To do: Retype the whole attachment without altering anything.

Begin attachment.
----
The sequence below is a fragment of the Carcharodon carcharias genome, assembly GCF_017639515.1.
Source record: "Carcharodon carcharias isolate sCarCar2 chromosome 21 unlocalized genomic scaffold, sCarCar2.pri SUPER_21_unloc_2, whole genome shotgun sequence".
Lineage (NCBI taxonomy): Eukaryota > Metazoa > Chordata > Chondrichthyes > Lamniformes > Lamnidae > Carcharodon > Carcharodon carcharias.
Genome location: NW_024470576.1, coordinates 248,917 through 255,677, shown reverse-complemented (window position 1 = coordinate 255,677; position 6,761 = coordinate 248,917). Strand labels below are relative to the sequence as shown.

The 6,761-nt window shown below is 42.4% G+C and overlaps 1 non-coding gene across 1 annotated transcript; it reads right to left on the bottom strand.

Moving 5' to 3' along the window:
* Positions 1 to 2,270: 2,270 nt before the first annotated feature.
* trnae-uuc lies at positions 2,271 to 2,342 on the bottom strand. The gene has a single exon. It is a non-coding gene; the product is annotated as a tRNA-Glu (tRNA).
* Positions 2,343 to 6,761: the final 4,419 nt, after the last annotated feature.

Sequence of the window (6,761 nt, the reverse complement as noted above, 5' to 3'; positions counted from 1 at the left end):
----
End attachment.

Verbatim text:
The sequence below is a fragment of the Carcharodon carcharias genome, assembly GCF_017639515.1.
Source record: "Carcharodon carcharias isolate sCarCar2 chromosome 21 unlocalized genomic scaffold, sCarCar2.pri SUPER_21_unloc_2, whole genome shotgun sequence".
Lineage (NCBI taxonomy): Eukaryota > Metazoa > Chordata > Chondrichthyes > Lamniformes > Lamnidae > Carcharodon > Carcharodon carcharias.
Genome location: NW_024470576.1, coordinates 248,917 through 255,677, shown reverse-complemented (window position 1 = coordinate 255,677; position 6,761 = coordinate 248,917). Strand labels below are relative to the sequence as shown.

The 6,761-nt window shown below is 42.4% G+C and overlaps 1 non-coding gene across 1 annotated transcript; it reads right to left on the bottom strand.

Moving 5' to 3' along the window:
* Positions 1 to 2,270: 2,270 nt before the first annotated feature.
* trnae-uuc lies at positions 2,271 to 2,342 on the bottom strand. The gene has a single exon. It is a non-coding gene; the product is annotated as a tRNA-Glu (tRNA).
* Positions 2,343 to 6,761: the final 4,419 nt, after the last annotated feature.

Sequence of the window (6,761 nt, the reverse complement as noted above, 5' to 3'; positions counted from 1 at the left end):